This goes on for a whole chapter in Matthew.  Jesus called these religious leaders out as greedy liars and hypocrites.  His entry into the city on a donkey that day was a drama to contrast his ministry with theirs.

 

Jesus entered Jerusalem as a priest – but he also came as a sacrifice.  Jesus knew he was entering the city that would kill him.   Priests in the Temple would sacrifice lambs and oxen who were pure and undefiled.  Jesus came as the lamb of God – ready to offer his life for the healing of the world.

 

Jesus came as very different kind of king: a leader who practiced equality, justice, compassion and humility.   His was a very different kind of rule: one that respects each person’s dignity as a child of God – even the poorest of the poor, even slaves, even the disabled, even those of different religions or ethnic groups.  His is a radical vision of a nation at peace.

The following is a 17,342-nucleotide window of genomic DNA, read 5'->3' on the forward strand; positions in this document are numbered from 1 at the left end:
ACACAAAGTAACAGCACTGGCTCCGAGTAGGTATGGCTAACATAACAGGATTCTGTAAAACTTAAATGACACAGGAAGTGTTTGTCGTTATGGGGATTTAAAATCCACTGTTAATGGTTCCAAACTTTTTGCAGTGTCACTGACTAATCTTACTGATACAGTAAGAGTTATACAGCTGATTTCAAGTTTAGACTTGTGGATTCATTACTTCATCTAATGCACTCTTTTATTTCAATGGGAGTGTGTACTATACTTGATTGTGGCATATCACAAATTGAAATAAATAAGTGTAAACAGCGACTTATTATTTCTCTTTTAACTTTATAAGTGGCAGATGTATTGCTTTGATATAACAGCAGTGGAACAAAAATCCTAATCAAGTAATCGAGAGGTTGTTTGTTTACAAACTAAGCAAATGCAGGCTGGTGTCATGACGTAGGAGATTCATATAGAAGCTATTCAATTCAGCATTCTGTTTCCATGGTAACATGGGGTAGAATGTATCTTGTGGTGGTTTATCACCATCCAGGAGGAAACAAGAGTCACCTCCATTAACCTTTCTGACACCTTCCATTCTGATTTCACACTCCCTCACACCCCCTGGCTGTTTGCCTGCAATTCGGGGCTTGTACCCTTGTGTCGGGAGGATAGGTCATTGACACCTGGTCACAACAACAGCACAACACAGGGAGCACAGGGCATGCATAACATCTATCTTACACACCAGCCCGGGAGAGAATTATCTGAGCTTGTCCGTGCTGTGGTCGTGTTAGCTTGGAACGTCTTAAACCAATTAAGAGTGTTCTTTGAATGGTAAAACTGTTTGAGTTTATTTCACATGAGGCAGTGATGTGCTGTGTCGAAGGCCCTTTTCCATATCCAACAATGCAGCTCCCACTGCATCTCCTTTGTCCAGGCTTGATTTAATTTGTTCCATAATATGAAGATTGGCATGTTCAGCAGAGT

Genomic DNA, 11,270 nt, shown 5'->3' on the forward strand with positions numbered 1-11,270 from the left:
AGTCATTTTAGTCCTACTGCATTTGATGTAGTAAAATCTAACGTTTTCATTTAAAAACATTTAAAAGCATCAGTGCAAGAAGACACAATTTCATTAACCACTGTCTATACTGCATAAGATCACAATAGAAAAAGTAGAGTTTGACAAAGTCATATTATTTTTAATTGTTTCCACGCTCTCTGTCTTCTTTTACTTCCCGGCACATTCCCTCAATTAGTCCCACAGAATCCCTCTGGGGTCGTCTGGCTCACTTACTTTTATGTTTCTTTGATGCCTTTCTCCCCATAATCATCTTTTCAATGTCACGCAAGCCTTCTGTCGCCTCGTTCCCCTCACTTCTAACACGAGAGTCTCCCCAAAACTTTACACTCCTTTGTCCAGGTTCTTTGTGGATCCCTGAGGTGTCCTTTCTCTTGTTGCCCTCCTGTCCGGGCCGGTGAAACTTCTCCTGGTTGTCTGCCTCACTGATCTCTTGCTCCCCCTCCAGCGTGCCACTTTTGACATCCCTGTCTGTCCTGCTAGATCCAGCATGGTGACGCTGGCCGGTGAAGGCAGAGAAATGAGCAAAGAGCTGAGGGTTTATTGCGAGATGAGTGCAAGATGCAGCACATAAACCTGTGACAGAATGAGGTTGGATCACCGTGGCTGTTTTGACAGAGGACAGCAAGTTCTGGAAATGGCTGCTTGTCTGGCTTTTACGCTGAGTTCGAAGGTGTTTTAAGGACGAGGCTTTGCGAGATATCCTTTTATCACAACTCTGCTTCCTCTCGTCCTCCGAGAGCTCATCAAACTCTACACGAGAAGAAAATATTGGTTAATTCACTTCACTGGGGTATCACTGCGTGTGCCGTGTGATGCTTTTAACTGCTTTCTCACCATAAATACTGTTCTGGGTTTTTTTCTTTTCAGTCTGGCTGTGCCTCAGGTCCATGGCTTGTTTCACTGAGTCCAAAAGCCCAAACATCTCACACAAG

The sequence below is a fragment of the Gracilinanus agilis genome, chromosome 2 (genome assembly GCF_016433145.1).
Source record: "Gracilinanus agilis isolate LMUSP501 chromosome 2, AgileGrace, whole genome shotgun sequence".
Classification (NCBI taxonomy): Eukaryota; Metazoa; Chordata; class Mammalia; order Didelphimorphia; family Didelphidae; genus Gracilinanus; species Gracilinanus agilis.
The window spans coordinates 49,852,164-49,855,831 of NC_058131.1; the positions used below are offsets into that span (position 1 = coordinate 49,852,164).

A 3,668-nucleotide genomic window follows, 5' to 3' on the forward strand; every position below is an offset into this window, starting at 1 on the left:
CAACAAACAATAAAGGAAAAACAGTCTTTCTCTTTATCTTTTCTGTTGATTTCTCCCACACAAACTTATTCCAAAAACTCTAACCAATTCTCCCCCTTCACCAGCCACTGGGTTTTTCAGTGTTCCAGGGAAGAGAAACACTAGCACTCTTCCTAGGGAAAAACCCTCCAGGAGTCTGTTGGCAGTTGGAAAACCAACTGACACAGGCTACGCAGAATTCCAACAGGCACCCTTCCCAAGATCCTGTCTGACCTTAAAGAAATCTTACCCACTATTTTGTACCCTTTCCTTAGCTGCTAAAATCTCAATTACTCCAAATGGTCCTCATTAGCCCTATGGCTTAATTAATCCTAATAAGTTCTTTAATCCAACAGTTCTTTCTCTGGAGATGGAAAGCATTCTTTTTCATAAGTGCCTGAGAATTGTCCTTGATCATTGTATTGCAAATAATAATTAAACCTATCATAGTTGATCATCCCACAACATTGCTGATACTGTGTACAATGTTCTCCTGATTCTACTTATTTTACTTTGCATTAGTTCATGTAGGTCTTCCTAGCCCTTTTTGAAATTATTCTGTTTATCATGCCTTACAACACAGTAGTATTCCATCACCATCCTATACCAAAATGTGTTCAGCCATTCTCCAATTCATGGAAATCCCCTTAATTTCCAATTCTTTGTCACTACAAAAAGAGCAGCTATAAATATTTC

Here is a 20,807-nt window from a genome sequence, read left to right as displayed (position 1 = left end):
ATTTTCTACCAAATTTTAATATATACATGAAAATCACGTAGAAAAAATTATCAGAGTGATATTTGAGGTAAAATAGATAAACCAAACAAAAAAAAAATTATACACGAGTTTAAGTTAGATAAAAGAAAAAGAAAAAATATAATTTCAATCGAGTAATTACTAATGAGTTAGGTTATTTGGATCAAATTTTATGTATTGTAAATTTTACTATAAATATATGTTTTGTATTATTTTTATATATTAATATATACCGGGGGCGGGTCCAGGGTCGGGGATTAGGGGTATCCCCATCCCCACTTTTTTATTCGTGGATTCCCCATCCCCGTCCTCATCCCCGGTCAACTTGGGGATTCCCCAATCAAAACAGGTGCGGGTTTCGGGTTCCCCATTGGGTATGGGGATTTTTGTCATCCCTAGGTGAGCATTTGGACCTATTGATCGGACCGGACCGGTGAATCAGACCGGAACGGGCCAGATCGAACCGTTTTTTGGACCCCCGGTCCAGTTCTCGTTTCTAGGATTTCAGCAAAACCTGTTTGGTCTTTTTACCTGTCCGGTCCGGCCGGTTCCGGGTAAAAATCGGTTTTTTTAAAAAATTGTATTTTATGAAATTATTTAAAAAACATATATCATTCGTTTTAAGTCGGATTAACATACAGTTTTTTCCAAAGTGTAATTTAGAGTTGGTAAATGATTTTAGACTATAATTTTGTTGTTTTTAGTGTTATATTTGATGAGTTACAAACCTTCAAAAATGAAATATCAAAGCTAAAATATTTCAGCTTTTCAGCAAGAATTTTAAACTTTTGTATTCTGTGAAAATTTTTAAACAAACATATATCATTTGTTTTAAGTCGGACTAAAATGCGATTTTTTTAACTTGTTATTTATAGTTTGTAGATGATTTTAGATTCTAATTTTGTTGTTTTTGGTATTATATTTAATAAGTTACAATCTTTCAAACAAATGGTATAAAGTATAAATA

Jesus speaks out against what is wrong and cruel, and against God’s way.   He teaches us to look with clear eyes at injustice and imbalance in the world.   He asks us to consider alternatives to the normal, predictable cruelty, greed, and prejudice that the world dishes out day after day.

 

An example of this is a prophetic act done by a woman – later identified in the gospel of John as Mary, sister to Martha, brother to Lazarus.  She acts out her own personal protest – a protest not only against sin and inequality, but even against death itself.   The story goes like this: